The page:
Among those with successful spirometry, questionnaire data were available for 168 (92%) children born EP and 148 (92%) classmates (Table 2). The three groups (classmates and EP ± BPD) were well matched for age, sex, and ethnic group and a similar proportion had reached puberty (Tanner stage 3; Table 2). Children born EP were significantly shorter and lighter than classmates, but there were no significant differences in body size between children born EP with and without prior BPD. Compared with children born EP with acceptable data, those unable to complete spirometry were significantly shorter at 11 years but did not differ with respect to respiratory morbidity (Table E2).
Findings on clinical examination are summarized in Table 2. The resting respiratory rate was significantly higher (Table 3), and both pectus excavatum and Harrison's sulci were more common, in children born EP than in classmates. Among children born EP, Harrison's sulci were more common in those with prior BPD, but there were no other significant physical differences between the subgroups. Mild coryzal symptoms within the past week were reported by 22 of 182 (12%) children born EP and by 20 of 161 (12%) classmates, but no child was tested when unwell.
When compared with classmates, children born EP were more likely to have a current diagnosis of asthma (25 vs. 13%; P < 0.01), recent respiratory symptoms and medication, as well as a tendency for increased asthma-associated sleep disturbance during the past 12 months. Among members of the EP group, significantly more with prior BPD reported wheeze in the past 12 months (Table 2).
After adjustment for age, sex, and body size by using z-scores, children born EP had significantly lower baseline spirometry than classmates (P < 0.0001), values being reduced by up to 1.5 z-scores for both FEV1 and FEF25–75 (equivalent to reductions of 17 and 28% predicted, respectively; Table 3 and Figure 3A). The most marked reductions were seen in children born EP with prior BPD, in whom lung function was significantly lower than in either classroom control subjects or those born EP but without BPD. Abnormally low baseline lung function (i.e., FEV1, FEV1/FVC, or FEF25–75 ≤ −1.96 z-scores) was observed in 14 of 161 (9%) classmates, 17 of 53 (32%) children born EP but no prior BPD, and 85 of 129 (66%) children with prior BPD. Among the children born EP with abnormal lung function who returned questionnaire data, only 5 of 16 (31%) of those without BPD and 24 of 75 (32%) with BPD were receiving any respiratory medication.
After administration of a bronchodilator, statistically significant increases in FEV1 occurred in all groups, these changes being most marked in children born EP, especially if with prior BPD (Table 3 and Figure 3B). Nevertheless, postbronchodilator lung function remained significantly lower in children born EP than in their classmates, suggesting that airway obstruction was only partially reversible (Table 3). A positive bronchodilator response (BDR), as indicated by a within-subject increase in FEV1 by more than 12% compared with baseline (24), occurred more frequently in children born EP (27%) than in classmates (8%), and in children born EP with prior BPD (32%) than in those without (16%) (Figures 3C and E1). Among those born EP with prior BPD, both baseline and postbronchodilator spirometry outcomes were significantly lower in those with current asthma whereas there were no differences in lung function according to asthma status in either classroom control subjects or those born EP but without BPD. Among those with complete data, only 17 of 37 (46%) of children born EP with both abnormal lung function and increased BDR had received any respiratory medication over the past 12 months (Table E4 and Figure E2).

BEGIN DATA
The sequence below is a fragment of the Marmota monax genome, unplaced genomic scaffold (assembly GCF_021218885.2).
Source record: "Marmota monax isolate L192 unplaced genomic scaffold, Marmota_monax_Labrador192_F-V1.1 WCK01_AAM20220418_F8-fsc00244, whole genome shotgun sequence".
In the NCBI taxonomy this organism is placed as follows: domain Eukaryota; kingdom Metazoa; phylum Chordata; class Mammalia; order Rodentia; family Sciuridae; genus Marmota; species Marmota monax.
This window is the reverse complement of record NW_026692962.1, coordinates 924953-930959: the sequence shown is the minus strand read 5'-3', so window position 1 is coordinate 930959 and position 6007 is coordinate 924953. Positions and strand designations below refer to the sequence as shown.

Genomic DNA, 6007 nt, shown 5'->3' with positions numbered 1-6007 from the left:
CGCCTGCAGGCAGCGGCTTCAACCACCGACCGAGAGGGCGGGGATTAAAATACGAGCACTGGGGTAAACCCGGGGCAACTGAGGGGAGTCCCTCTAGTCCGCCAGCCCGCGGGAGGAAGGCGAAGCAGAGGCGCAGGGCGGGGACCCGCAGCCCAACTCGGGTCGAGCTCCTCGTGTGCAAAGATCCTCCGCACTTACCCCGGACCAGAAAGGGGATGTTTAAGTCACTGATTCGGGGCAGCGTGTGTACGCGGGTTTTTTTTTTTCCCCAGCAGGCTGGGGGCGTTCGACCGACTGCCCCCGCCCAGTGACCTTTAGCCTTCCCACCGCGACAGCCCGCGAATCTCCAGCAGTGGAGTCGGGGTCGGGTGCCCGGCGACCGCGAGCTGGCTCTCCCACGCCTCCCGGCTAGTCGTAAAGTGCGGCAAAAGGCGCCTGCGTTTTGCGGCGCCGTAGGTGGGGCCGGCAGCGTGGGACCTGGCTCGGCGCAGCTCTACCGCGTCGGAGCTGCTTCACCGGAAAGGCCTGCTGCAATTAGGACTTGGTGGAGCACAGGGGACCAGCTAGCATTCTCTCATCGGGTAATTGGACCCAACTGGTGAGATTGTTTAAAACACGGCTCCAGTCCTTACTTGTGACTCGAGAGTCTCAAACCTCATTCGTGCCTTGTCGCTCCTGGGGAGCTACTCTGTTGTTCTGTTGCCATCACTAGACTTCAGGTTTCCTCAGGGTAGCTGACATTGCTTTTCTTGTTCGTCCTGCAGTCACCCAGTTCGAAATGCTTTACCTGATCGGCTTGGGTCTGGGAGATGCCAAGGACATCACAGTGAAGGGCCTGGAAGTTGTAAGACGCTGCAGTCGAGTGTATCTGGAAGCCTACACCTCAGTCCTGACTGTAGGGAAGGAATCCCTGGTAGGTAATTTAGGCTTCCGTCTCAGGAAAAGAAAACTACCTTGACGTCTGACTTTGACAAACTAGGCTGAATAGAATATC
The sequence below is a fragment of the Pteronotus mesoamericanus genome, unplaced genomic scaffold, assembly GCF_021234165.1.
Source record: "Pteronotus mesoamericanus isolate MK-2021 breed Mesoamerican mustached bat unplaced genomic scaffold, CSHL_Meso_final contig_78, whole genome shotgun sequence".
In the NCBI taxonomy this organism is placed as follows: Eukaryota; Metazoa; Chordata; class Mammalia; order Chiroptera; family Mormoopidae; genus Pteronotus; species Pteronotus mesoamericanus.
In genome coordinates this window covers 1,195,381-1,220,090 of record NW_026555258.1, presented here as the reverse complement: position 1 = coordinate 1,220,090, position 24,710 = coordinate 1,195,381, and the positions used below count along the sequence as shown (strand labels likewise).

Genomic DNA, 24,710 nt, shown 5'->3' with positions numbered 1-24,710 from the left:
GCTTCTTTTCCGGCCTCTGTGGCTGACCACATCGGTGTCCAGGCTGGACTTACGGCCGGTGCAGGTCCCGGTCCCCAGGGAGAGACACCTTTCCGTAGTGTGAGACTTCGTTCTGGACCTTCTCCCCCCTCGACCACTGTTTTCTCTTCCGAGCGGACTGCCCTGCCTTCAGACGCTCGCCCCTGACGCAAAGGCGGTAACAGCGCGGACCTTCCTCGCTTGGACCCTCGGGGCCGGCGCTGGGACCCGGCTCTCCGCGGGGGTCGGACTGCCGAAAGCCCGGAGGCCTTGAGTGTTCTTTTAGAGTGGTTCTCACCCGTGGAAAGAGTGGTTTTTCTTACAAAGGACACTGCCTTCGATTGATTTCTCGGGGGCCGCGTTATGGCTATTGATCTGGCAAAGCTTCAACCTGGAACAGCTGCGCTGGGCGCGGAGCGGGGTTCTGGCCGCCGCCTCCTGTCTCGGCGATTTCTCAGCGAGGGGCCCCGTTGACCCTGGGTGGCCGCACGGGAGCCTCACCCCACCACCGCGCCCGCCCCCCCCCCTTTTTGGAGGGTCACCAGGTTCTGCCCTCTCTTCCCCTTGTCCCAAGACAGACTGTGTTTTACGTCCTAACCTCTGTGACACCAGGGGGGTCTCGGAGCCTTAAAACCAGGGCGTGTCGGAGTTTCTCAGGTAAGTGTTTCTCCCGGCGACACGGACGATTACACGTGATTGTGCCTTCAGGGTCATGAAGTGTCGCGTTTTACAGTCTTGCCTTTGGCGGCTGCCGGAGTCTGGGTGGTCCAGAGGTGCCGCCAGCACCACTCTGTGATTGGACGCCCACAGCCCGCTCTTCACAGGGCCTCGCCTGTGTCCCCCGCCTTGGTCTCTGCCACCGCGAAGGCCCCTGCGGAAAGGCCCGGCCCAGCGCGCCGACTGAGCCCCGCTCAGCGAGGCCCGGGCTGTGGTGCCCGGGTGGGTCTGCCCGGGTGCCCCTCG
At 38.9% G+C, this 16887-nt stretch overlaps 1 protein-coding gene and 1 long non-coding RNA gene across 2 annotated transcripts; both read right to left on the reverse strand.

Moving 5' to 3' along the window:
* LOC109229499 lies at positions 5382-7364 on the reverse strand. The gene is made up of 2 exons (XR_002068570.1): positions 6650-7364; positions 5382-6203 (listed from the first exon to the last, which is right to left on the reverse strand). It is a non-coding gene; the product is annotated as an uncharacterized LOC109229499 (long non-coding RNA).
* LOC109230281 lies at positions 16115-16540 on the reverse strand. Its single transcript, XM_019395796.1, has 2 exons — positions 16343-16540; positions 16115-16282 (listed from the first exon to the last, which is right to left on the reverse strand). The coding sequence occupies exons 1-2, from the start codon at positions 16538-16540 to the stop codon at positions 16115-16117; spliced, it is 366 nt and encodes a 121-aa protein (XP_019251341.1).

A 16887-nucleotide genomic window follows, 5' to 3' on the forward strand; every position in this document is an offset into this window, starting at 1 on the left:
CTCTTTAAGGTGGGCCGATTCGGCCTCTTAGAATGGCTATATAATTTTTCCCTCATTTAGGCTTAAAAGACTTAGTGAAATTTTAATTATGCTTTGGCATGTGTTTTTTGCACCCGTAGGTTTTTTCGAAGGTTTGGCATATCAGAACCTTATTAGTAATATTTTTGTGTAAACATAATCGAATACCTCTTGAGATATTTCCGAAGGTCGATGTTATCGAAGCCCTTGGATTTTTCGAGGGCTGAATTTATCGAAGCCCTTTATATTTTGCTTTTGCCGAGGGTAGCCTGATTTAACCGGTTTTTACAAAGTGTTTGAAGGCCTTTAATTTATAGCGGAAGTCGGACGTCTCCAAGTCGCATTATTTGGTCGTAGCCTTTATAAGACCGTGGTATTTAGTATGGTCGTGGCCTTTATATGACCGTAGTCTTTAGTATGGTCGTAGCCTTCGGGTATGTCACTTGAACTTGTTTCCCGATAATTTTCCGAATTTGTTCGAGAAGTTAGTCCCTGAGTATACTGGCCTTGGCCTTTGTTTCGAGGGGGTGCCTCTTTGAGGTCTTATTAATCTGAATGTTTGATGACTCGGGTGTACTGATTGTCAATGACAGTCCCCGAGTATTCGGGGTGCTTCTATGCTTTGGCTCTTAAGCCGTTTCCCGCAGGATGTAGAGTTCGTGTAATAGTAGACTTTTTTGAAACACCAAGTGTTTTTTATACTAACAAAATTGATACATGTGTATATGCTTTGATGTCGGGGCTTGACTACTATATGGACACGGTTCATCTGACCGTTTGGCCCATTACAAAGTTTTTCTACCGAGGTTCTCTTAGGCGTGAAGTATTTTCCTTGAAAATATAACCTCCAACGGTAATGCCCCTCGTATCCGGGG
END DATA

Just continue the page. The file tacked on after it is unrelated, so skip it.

FEV1 was lower among children of nonwhite mothers (n = 31) by, on average, 0.7 (95% CI: 0.2, 1.2; P = 0.003) z-scores. By contrast, ethnic origin was not associated with either FEF% or FEV1/FVC. The magnitude of differences in lung function between children born EP and classmates or between those with or without BPD was similar whether based on the entire cohort or limited to children of white mothers (data not shown). After adjusting for sex by using z-scores (23), there was no further impact of sex on lung function results in either classmates or children born EP.
Associations between lung function at 11 years and the factors summarized in Table 1 were investigated. With the exception of BPD, which had a detrimental impact on all spirometry outcomes, and “duration of postnatal steroids,” which was associated with a mean reduction of 0.07 z-score per week of treatment (95% CI: −0.13, –0.02; P = 0.01; Table E3), none of the perinatal or maternal factors was associated with spirometric lung function at 11 years.
Associations between lung function at 11 years and characteristics at time of testing (Table 2) were also investigated. On univariate analysis, current asthma and recent asthma medication were negatively associated with all baseline spirometry outcomes (Table E3) but not with postbronchodilator lung function (data not shown). The effect of having asthma on z-score FEV1 (zFEV1) was, however, significant only in those with BPD, deficits in zFEV1 on univariate analysis being −0.21 (−0.69, 0.27), −0.35 (−1.25, 0.56), and −0.74 (−1.19, –0.30) for classmates, children born EP without BPD, and children born EP with BPD, respectively (see Table E3 for details of univariable analysis). The impact of EP delivery on lung function at 11 years was similar when analysis was restricted to those without prior asthma, zFEV1 being −0.9 (−1.3, −0.4) (P < 0.001) lower in children born EP without BPD and –1.5 (−1.8; −1.2) (P < 0.001) lower in children born EP with BPD when compared with nonasthmatic classroom control subjects. A similar pattern was found with FEF25–75 z-score (zFEF25–75) results.